Five Questions for the Traditional Book Deal
As any of you who have read my recent blog posts know, I finished my first novel a few months ago, and, a few weeks ago, my agent submitted it to a fairly heady list of some of the biggest editors in the business. And guess what? I got a deal! A good deal, from one of the Big Five, within weeks of submitting the manuscript.
But (as many of you also know) I’m not taking it.
Why not? The short answer is, the deal wasn’t good enough. Not when I own my own press. But for those of you who don’t own a press, please read on, because I would argue that for most authors, accepting such a deal should be far less automatic than it currently is.
As I said before, I didn’t originally plan to submit to traditional houses. I had always thought I’d publish my novel with She Writes Press. But when it came down to it, my agent felt I might be lucky enough to get an offer I couldn't refuse—the kind of offer that lets you know a publisher is going to put your book at the top of its list and put the considerable weight of its staff, budget and expertise behind you. Those offers are extremely rare, of course, and, unsurprisingly, I didn’t get one. I got one a lot like the offer I got on my first book, which I accepted gratefully nearly ten years ago: from a major house, with a good advance and a well-respected editor attached. But then, as now, the message was not, “We will do anything to have this book!” It was more like, “We like this enough to publish it and see what happens.”
And that kind of offer should not just give me pause as the founder of She Writes Press. It should give pause to all authors considering publishing traditionally, who might (or might not) be a whole lot better off doing the “third-way” publishing model we are pioneering with SWP. When Brooke Warner and I started SWP, I said it would not just be a press for people who couldn't get a traditional deal. It would be a press for people who might not want a traditional deal even if they did get one, because they recognize that these days, the average traditional deal (not the exceptionally super-great one) has less than ever to offer a writer, and other options—SWP being only one of many—offer more than ever before.
When making my decision to turn down the deal last week, I worked through the five most pressing questions I had about what I might be missing by not going the traditional route. They are listed below, along with the answers I eventually arrived at after a research, number-crunching (another thing writers should do more of) and thought.
**Majorly important point to make before I jump in: many of these arguments apply to independent presses in general, not just to She Writes Press, and many existing independent presses’ business models do not rely on authors paying editorial and production costs. But we believe our model gives us the best chance of running the press as a successful, sustainable business over the long haul, and that our commitment to author's reaping the vast majority of profits from book sales is the wave of the future.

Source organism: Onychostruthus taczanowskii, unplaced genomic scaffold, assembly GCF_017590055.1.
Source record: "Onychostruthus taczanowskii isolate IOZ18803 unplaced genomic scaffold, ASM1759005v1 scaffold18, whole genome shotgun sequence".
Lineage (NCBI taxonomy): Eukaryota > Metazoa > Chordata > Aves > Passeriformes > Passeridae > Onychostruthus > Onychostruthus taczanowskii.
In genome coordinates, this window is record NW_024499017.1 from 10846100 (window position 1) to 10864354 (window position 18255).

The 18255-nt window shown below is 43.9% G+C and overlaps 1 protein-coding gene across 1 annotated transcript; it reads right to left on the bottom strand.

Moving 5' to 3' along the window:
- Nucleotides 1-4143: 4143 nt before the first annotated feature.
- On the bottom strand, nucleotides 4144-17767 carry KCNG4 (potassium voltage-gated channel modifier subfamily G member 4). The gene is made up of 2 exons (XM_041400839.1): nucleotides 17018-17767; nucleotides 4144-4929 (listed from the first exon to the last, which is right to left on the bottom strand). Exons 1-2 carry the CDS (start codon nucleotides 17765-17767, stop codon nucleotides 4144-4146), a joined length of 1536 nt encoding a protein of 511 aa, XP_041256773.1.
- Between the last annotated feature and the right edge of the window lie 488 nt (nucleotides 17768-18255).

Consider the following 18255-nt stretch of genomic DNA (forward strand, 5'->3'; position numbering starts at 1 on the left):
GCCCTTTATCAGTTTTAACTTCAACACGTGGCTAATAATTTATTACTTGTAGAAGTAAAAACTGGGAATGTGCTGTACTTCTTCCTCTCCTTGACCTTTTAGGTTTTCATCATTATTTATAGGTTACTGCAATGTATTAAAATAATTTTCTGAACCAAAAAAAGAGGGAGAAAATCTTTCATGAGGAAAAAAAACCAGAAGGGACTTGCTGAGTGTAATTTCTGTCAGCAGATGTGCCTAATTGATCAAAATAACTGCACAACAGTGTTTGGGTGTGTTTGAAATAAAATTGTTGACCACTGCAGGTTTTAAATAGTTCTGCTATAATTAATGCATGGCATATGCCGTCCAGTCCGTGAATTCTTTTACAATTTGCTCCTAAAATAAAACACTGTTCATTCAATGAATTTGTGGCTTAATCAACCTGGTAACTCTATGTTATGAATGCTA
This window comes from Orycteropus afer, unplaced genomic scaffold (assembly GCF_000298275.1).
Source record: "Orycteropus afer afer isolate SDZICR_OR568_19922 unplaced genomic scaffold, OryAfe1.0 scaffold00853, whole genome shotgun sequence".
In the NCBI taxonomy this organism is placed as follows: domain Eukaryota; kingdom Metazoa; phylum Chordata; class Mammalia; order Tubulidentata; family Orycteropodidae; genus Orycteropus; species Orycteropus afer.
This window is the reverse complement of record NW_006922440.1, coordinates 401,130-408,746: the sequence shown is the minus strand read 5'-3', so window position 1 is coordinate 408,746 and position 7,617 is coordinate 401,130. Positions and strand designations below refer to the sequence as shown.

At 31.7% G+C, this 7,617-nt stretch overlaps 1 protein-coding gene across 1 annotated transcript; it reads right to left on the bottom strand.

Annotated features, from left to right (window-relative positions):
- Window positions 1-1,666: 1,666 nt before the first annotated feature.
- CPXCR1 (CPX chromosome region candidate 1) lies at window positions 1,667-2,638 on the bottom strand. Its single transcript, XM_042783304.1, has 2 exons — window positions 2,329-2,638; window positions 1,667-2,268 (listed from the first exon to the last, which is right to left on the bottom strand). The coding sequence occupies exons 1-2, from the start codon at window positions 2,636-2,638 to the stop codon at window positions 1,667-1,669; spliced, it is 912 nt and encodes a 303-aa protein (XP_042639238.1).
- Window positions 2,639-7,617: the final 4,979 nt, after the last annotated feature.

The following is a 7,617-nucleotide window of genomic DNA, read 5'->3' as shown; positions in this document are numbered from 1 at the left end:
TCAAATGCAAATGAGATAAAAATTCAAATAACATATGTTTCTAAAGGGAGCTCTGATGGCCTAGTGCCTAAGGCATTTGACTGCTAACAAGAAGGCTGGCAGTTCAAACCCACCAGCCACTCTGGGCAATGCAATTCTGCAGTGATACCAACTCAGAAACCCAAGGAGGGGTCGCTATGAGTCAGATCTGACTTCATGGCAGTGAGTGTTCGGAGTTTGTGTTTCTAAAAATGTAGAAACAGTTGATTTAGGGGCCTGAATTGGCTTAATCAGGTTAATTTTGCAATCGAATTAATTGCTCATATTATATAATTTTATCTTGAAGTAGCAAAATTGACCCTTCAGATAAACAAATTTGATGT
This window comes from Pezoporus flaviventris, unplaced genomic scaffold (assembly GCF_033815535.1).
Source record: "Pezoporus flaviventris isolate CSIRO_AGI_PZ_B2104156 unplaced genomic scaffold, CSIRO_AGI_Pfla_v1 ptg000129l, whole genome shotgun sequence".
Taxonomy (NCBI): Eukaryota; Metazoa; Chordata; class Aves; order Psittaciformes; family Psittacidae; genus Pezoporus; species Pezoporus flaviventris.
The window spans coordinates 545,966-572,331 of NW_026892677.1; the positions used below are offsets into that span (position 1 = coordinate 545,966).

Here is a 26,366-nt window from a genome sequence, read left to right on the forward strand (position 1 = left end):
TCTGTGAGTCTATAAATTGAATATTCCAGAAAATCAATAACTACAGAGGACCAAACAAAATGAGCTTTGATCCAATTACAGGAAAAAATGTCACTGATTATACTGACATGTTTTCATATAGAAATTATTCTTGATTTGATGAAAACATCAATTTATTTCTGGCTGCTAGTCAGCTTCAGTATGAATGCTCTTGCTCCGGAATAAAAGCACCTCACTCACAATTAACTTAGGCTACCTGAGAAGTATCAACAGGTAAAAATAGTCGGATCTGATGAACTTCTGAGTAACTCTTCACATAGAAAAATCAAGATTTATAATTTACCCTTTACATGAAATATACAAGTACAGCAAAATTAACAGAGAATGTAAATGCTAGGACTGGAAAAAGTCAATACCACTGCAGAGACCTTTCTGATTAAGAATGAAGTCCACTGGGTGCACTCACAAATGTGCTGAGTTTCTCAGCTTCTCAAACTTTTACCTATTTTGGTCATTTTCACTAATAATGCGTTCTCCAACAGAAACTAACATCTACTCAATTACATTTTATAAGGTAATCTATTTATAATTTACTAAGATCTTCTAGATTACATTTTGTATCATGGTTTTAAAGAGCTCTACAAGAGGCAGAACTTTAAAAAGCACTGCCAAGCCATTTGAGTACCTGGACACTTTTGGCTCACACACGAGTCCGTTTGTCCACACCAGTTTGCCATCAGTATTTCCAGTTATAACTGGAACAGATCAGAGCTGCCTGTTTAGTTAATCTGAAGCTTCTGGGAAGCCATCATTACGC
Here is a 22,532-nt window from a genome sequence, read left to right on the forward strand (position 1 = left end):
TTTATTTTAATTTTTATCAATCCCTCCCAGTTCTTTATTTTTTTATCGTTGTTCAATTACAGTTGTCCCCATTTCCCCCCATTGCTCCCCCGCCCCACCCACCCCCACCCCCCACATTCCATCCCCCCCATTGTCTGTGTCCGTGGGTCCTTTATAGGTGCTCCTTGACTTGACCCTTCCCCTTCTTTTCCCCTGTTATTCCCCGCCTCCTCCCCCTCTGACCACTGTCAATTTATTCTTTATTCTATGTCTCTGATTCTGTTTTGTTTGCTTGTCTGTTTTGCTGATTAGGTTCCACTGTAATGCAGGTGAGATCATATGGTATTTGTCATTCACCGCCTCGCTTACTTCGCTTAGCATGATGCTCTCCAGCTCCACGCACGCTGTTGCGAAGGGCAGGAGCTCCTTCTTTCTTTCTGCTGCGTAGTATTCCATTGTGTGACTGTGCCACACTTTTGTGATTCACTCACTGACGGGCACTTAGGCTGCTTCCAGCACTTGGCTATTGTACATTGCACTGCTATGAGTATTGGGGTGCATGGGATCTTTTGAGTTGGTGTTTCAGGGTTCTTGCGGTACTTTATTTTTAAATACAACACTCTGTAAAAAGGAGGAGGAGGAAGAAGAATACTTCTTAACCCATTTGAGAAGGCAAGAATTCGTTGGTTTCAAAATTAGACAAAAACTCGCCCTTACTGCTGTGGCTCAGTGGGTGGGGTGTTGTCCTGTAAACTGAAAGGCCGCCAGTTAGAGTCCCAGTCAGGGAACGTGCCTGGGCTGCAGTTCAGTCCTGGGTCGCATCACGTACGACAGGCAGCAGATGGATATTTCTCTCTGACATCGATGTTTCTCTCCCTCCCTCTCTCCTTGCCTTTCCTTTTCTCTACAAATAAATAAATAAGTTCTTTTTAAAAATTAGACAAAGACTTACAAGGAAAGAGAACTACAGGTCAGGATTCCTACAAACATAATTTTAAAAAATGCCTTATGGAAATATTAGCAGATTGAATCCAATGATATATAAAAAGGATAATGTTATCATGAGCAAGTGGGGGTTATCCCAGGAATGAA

1) The Curation Question, or “How Do I Know My Book Is Good Enough?” One of the primary arguments made by the traditional publishing industry is that it serves the crucial function of curation. Manuscripts that don’t get picked up simply aren't good enough, and we can thank the publishers for keeping those inferior books off the shelves. Really? If you’d put this to me six months ago, I would have responded confidently that this was complete and utter bullshit – I know too many terrific writers with wonderful manuscripts whose work didn’t pass muster in that system. It’s all about sales, I would have said, not quality. (Luckily those two things do often go together, so that many quality books are published, right along with the Snooki-junk. But you know what I mean.) When it came time to publish my novel, however, an interesting thing happened. A little voice popped up in my head. “Why aren't you submitting it to the traditional publishers?” this little voice asked. “Are you afraid it isn't good enough?” I had originally told myself I was submitting just to see if I could get a “great” deal, but it was deeper than that. Deep down, I was afraid—or I believed—that the traditional system truly new best. And sure enough, as soon as my agent began submitting, and editors started passing, that little voice became a big, haranguing, horrible voice that threatened to keep me up at night. “It isn't good enough!” the voice shouted. “You are failing in the eyes of the REAL experts, the REAL judges of what’s good, and anyone who says different is just being nice!” I was unprepared for the depth of my need to be legitimatized, ratified and “let in the club” by these particular gatekeepers. For a few days, in fact, I felt awful. I worried I’d humiliated myself by sending out a manuscript that was less than subpar. Then I started reading the emails more closely.
My agent asked me not to quote directly, so I’ll do some very general paraphrasing. “Great writing, great platform, not right for my list.” “Time travel isn’t ‘in’ right now.” (My book has a wormhole in it. That’s for another post.) “I love this but can’t see bringing it out in hardcover.” Yes, there was some feedback on the writing itself. One editor, in fact, said it needed an edit she “didn’t have time to give,” which is pretty incredible given that she is an editor, but tells you a lot about the pressures editors are under to acquire titles at a clip and please the marketing department. But as a rule, the reasons for passing had very little to do with whether the book was good—I’m proud to say there was near-consensus in the affirmative—and much more to do with other considerations. Like whether my book was right for a particular editor’s list, which is essentially a branding issue. Or a consideration of perceived trends, aka whether my book was hot-or-not. Or the mandate from big publishers to pursue the Holy Grail of contemporary book publishing, particularly in the age of the e-reader: a literary “must-have” hardcover, because hardcover margins are significantly better than paperback. (More on this in #5.)